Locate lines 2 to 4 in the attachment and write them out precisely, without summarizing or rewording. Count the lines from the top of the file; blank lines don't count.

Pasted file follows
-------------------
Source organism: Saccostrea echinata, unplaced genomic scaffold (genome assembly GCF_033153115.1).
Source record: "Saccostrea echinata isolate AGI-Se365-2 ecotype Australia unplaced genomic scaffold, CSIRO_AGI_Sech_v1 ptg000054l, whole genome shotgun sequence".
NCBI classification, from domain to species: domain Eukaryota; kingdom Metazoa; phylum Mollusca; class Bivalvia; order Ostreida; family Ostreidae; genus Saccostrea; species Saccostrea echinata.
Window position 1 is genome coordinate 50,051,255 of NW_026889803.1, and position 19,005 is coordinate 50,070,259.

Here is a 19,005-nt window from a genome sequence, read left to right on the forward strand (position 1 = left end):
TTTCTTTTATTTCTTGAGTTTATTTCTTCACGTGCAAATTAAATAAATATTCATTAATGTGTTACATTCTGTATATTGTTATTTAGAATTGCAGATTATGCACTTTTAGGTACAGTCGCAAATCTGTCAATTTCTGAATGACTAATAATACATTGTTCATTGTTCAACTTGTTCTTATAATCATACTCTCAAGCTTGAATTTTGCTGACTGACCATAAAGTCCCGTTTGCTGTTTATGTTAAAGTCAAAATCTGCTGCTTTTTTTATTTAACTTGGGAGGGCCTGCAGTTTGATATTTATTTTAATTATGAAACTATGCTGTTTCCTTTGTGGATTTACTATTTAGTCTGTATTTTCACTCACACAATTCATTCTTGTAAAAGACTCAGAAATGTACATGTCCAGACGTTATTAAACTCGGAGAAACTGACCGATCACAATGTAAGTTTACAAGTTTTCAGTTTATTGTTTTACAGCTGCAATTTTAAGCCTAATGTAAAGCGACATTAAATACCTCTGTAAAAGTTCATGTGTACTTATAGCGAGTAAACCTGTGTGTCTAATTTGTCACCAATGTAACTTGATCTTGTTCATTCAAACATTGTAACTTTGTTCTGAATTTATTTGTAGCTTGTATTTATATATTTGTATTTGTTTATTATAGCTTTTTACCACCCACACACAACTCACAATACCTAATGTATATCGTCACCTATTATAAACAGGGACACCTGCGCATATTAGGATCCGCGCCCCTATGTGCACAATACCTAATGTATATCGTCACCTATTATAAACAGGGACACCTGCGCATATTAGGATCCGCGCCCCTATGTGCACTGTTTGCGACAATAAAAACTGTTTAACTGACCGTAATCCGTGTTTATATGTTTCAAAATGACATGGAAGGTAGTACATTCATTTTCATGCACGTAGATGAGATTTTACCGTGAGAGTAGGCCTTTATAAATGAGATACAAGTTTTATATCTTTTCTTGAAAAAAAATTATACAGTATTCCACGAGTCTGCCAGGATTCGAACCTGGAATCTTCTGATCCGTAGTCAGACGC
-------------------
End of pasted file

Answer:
Source record: "Saccostrea echinata isolate AGI-Se365-2 ecotype Australia unplaced genomic scaffold, CSIRO_AGI_Sech_v1 ptg000054l, whole genome shotgun sequence".
NCBI classification, from domain to species: domain Eukaryota; kingdom Metazoa; phylum Mollusca; class Bivalvia; order Ostreida; family Ostreidae; genus Saccostrea; species Saccostrea echinata.
Window position 1 is genome coordinate 50,051,255 of NW_026889803.1, and position 19,005 is coordinate 50,070,259.